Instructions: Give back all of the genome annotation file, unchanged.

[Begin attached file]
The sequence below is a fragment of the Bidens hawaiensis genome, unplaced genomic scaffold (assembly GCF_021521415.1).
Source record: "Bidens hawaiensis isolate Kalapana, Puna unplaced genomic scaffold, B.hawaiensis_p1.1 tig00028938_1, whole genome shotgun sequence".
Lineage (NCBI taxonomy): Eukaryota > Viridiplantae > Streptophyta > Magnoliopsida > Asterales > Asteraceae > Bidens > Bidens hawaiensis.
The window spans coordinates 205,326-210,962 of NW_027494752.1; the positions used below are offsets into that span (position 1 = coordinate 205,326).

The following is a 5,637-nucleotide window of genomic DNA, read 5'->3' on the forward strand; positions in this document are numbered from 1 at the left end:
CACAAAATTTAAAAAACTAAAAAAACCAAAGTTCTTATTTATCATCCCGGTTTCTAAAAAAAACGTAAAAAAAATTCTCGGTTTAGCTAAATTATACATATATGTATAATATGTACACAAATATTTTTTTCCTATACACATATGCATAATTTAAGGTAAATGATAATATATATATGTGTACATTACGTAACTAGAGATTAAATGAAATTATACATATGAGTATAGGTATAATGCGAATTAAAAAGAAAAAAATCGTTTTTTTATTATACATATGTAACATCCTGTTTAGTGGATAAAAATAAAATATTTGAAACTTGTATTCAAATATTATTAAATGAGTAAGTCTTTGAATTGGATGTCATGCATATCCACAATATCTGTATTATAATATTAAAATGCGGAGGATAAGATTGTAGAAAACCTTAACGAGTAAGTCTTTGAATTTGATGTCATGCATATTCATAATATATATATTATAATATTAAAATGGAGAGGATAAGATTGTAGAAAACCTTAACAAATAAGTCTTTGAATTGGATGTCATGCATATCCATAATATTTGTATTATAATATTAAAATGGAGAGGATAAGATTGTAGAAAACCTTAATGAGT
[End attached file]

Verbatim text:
The sequence below is a fragment of the Bidens hawaiensis genome, unplaced genomic scaffold (assembly GCF_021521415.1).
Source record: "Bidens hawaiensis isolate Kalapana, Puna unplaced genomic scaffold, B.hawaiensis_p1.1 tig00028938_1, whole genome shotgun sequence".
Lineage (NCBI taxonomy): Eukaryota > Viridiplantae > Streptophyta > Magnoliopsida > Asterales > Asteraceae > Bidens > Bidens hawaiensis.
The window spans coordinates 205,326-210,962 of NW_027494752.1; the positions used below are offsets into that span (position 1 = coordinate 205,326).

The following is a 5,637-nucleotide window of genomic DNA, read 5'->3' on the forward strand; positions in this document are numbered from 1 at the left end:
CACAAAATTTAAAAAACTAAAAAAACCAAAGTTCTTATTTATCATCCCGGTTTCTAAAAAAAACGTAAAAAAAATTCTCGGTTTAGCTAAATTATACATATATGTATAATATGTACACAAATATTTTTTTCCTATACACATATGCATAATTTAAGGTAAATGATAATATATATATGTGTACATTACGTAACTAGAGATTAAATGAAATTATACATATGAGTATAGGTATAATGCGAATTAAAAAGAAAAAAATCGTTTTTTTATTATACATATGTAACATCCTGTTTAGTGGATAAAAATAAAATATTTGAAACTTGTATTCAAATATTATTAAATGAGTAAGTCTTTGAATTGGATGTCATGCATATCCACAATATCTGTATTATAATATTAAAATGCGGAGGATAAGATTGTAGAAAACCTTAACGAGTAAGTCTTTGAATTTGATGTCATGCATATTCATAATATATATATTATAATATTAAAATGGAGAGGATAAGATTGTAGAAAACCTTAACAAATAAGTCTTTGAATTGGATGTCATGCATATCCATAATATTTGTATTATAATATTAAAATGGAGAGGATAAGATTGTAGAAAACCTTAATGAGT